From: Herbert P÷tzl (herbert_at_13thfloor.at)
Date: Mon 28 Jul 2003 - 01:23:33 BST
So let the debate beginn *G*
(I really enjoy a good discussion anyway)
>On Sun, 27 Jul 2003 22:26, Herbert P÷tzl wrote:
>> if you provide substantial arguments, why we need
>> this ;-) I will support you on this crusade ...
>> > [...] a more generic solution may end up solving problems
>> > that you didn't think of originally.
so you think that the ILI bit *is* a *more generic*
solution and that it solves problems, we do not think
of? which problems would that be? and why do you
think they are not solvable by my suggestion?
a short retrospection:
- immutable + link in (context != 0,1) gives
unlinkability (if nlinks > 1)
- on transition from nlinks==2 to nlinks==1
immutable bit is cleared.
>>> This breaks the normal immutable semantics.
>>> On the other hand, this would be fine if it was a
>>> configurable behaviour.
well, the normal immutable semantics are not very
important for vserver user anyway, but they would
not be broken, except for files owned by context 0/1
and, this could be easily hidden from the vserver ...
>>> You will still need the split immutability macros,
>>> so all it saves you is one bit per inode.
and a lot of user space tool rewriting, which
in my opinion is a big nono for vserver users
anyway ... either you change all the tools for
all filesystem types supporting immutable flags
or you add some new tools like showattr + setattr
to modify the additional bit(s) ...
>> it could either be limited to the context environment
>> (as suggested, which would not break the normal semantics)
>> or enabled/disabled via some capability CAP_IMMUNLINK ...
>Capabilities are an area where free bits are even more sparse than
>Filesystem inodes (perhaps I am overstating the problem, as it could
>arguably be overflowed to two words easily).
the capability could, at least for vserver patches,
be combined with any other vserver specific CAP
or, as suggested, not used/defined at all ...
>You have clearly identified that there is a need to allow the System
>Administrator to determine which semantics are followed.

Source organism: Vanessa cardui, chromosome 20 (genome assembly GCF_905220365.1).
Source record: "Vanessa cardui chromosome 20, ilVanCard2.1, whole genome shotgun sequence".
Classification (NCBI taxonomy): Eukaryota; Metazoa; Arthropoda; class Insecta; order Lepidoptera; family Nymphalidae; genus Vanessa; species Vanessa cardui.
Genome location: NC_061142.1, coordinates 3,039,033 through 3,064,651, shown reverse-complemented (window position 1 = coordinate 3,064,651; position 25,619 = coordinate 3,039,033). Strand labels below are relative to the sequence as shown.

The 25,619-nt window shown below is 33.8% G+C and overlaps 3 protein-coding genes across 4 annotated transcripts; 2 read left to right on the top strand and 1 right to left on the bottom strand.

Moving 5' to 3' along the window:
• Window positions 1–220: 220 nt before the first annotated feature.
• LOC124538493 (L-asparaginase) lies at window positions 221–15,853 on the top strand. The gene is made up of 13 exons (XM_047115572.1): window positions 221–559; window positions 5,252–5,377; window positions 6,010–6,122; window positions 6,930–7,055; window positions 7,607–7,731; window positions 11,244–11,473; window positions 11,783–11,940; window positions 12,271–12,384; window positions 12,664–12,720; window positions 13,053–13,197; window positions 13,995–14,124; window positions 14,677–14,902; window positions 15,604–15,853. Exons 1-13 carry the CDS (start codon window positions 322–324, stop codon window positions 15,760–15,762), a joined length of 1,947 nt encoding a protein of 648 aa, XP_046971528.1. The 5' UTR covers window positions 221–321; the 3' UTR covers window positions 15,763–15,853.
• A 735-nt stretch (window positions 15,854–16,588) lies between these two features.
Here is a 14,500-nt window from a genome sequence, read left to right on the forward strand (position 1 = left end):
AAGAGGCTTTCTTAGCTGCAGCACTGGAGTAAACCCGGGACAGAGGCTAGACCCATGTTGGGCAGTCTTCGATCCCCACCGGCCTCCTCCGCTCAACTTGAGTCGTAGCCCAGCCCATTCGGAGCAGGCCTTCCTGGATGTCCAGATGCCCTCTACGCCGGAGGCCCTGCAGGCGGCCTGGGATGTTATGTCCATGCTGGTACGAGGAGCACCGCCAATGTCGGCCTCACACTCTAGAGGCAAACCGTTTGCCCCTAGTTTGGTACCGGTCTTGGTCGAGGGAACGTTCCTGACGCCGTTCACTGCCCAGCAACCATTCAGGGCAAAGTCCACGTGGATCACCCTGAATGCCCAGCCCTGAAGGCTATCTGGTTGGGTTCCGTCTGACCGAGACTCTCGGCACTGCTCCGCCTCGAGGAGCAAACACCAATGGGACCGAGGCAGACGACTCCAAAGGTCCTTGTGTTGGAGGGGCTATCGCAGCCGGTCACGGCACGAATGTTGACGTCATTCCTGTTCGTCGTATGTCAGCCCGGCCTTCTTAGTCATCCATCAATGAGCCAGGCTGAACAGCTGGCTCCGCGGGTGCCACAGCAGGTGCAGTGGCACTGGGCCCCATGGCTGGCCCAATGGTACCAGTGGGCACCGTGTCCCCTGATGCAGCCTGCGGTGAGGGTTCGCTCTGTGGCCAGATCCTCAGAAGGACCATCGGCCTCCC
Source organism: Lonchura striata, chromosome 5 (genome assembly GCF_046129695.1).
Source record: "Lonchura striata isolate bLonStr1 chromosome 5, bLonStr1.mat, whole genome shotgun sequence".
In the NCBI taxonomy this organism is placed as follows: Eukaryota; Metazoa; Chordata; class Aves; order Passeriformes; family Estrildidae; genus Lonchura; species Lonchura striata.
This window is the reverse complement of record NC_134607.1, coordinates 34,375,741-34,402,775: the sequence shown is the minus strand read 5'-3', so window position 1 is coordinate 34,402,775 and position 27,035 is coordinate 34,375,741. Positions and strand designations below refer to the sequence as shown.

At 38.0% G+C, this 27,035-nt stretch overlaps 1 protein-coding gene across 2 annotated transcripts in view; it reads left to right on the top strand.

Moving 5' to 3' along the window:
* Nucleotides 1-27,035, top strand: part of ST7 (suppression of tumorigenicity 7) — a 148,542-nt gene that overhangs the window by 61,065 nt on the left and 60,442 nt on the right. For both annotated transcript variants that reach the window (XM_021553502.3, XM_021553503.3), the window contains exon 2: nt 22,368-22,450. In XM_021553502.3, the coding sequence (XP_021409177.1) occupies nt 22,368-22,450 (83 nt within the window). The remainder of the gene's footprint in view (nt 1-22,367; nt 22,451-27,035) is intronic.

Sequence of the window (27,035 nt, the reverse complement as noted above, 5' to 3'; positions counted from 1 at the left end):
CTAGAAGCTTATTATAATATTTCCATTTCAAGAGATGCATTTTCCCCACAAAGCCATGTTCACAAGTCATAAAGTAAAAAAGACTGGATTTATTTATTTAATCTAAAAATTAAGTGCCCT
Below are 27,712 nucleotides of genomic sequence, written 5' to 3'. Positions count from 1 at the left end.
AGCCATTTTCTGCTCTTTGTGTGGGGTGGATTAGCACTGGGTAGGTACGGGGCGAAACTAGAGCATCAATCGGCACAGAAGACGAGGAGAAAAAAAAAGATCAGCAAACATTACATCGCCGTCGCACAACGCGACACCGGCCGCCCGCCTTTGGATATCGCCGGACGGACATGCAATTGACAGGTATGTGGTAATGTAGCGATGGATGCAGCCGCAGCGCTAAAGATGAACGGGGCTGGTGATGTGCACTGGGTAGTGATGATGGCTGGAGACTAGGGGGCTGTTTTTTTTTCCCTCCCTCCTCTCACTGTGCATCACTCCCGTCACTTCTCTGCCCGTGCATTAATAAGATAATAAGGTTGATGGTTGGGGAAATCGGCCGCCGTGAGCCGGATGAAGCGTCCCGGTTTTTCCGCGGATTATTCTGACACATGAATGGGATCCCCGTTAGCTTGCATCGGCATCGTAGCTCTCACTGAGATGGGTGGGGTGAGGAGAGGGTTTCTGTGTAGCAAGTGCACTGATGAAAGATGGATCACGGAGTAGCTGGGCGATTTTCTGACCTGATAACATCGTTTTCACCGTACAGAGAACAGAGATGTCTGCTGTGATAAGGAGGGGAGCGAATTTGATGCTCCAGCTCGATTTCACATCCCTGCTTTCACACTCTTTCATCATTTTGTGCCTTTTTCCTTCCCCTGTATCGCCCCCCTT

>So, the question is, is it most useful to do this:
> 1. at compile time, via a #ifdef (adding complexity to the code, in
> the form of number of lines of code), with no flexibility but
> complete removability of the code, for the utterly paranoid
> 2. at run time, via a vserver-specific hack, adding complexity to
> the immutable macros but still hard-coding the behaviour
> 3. at run time, via the capability system, adding complexity to the
> two immutable macros and leaving the system administrator having
> to bounce a vserver if they want to let a process unlink some
> files, or do the unlinking from a privileged context.
> 4. on a per-inode basis, using the existing inode attributes system,
> keeping the behaviour of filesystem inodes completely unrelated
> to the process state, or the vserver system.
>My assertion is that the per-inode basis offers the highest level of
>flexibility, and conceptually ties well with the existing behaviour of
>the write bit on UNIX filesystems. It is not a `hack' for vserver -
>it is a backwards compatible enhancement to the immutability
but unfortunately it is not (yet) accepted by the
mainstream, and except for special purpose, like the
vserver system, *not needed* ...
>Are you saying that you are able to correctly predict
>the needs of every system administrator?
of course 8-), they will need
- better, simpler tools
- more features, with less efford
- brilliant documentation, with no need to read
but that is a completely different thing ...
>So, the debate begins. We'll take a vote at the end ;-).
good idea, I just hope, in the end,
we are not the only voters ...
so much for now,